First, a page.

/pas"oh'veuhr, pahs"-/, n.1. Also called Pesach, Pesah. a Jewish festival that commemorates the exodus of the Jews from Egypt and is marked chiefly by the Seder ritual and the eating of matzoth. It begins on the 14th day of Nisan and is celebrated for eight days by Orthodox and Conservative Jews outside of Israel and for seven days by Reform Jews and Jews in Israel.[1520-30; n. use of v. phrase pass over, as trans. of Heb pesah]
* * *In Judaism, the holiday commemorating the liberation of the Hebrews from slavery in Egypt.Before sending a plague to destroy the firstborn of the Egyptians, God instructed Moses to tell the Israelites to place a special mark above their doors as a signal for the angel of death to pass over (i.e., spare the residents). The festival of Passover begins on the 15th and ends on the 22nd (in Israel, the 21st) day of the month of Nisan (March or April). During Passover only unleavened bread may be eaten, symbolizing the Hebrews' suffering in bondage and the haste with which they left Egypt. On the first night of Passover, a Seder is held, and the Haggadah is read aloud.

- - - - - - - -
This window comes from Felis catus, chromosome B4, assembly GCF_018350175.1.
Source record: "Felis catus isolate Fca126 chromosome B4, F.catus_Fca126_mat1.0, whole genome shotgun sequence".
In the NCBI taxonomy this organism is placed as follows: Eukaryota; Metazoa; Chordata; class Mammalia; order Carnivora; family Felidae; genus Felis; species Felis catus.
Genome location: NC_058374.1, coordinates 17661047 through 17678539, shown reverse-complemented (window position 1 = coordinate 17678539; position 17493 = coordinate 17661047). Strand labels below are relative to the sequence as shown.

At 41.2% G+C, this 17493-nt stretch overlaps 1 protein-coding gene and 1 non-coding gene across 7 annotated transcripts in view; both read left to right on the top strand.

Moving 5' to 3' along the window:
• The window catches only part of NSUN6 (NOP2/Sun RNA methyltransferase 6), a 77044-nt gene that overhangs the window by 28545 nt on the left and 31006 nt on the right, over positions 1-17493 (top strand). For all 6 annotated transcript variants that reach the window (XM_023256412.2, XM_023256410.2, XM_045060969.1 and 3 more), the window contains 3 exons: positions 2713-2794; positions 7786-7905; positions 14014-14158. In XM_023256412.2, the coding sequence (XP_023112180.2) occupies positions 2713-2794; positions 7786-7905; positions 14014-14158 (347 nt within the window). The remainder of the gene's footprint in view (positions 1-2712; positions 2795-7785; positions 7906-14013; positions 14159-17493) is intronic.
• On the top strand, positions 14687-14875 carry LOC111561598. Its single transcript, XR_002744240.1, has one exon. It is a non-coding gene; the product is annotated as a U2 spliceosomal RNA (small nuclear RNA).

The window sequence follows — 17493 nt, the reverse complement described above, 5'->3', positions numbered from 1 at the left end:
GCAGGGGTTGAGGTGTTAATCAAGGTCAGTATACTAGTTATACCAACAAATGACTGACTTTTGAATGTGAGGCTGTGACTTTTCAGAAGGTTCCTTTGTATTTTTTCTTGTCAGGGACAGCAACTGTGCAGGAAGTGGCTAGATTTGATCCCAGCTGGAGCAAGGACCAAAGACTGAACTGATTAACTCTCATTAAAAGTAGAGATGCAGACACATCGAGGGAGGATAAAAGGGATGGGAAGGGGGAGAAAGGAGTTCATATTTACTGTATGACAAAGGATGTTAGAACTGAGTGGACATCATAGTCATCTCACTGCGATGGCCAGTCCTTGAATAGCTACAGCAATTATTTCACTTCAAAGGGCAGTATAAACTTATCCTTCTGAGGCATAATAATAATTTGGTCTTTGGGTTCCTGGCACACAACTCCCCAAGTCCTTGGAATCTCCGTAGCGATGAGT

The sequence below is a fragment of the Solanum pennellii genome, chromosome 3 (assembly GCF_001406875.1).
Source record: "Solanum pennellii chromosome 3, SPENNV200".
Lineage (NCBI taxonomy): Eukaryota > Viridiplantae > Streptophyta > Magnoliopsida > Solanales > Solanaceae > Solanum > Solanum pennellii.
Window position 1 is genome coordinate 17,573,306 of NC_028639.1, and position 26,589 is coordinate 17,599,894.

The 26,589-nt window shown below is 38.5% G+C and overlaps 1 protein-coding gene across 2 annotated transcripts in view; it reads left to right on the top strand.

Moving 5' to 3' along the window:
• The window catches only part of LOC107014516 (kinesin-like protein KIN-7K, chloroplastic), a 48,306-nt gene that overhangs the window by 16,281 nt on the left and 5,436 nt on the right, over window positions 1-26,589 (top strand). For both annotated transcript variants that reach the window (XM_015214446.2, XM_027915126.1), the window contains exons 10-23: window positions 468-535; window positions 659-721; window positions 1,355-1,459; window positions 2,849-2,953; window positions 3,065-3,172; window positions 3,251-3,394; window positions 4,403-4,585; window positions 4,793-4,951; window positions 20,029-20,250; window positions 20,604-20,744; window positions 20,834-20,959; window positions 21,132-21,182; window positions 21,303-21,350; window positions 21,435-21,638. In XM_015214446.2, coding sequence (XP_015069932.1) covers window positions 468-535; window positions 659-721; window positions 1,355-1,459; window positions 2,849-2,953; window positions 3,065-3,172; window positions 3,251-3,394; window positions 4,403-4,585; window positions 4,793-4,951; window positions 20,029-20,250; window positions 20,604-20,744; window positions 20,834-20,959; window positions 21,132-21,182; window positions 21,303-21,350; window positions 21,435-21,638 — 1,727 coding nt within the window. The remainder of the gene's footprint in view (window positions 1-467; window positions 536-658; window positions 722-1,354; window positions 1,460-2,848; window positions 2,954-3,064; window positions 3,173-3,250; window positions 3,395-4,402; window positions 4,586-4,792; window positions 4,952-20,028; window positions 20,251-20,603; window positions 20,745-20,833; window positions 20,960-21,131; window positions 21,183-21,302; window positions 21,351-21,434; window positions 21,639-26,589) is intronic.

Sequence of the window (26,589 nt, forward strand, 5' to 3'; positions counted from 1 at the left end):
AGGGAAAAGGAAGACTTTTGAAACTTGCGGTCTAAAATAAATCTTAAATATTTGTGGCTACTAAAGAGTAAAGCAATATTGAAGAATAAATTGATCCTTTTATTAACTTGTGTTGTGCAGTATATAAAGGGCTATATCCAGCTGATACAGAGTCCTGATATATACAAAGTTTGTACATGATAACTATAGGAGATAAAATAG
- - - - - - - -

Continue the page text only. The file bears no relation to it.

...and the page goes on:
* * *▪ JudaismHebrew Pesaḥ, or Pesach,in Judaism, holiday commemorating the Hebrews' liberation from slavery in Egypt and the “passing over” of the forces of destruction, or the sparing of the firstborn of the Israelites, when the Lord “smote the land of Egypt” on the eve of the Exodus. The festival thus marks the first and most momentous event in Jewish history. Passover begins with the 15th and ends with the 21st (or, outside of Israel and among Reform Jews, the 22nd) day of the month of Nisan (March or April). On these seven (or eight) days, all leaven, whether in bread or other mixture, is prohibited, and only unleavened bread, called matzo, may be eaten. The matzo symbolizes both the Hebrews' suffering while in bondage and the haste with which they left Egypt in the course of the Exodus. Passover is also sometimes called the Festival of Unleavened Bread.Passover is often celebrated with great pomp and ceremony, especially on the first night, when a special family meal called the seder is held. At the seder foods of symbolic significance commemorating the Hebrews' liberation are eaten, and prayers and traditional recitations are performed. Though the festival of Passover is meant to be one of great rejoicing, strict dietary laws must be observed, and special prohibitions restrict work at the beginning and end of the celebration. See also matzo; seder.
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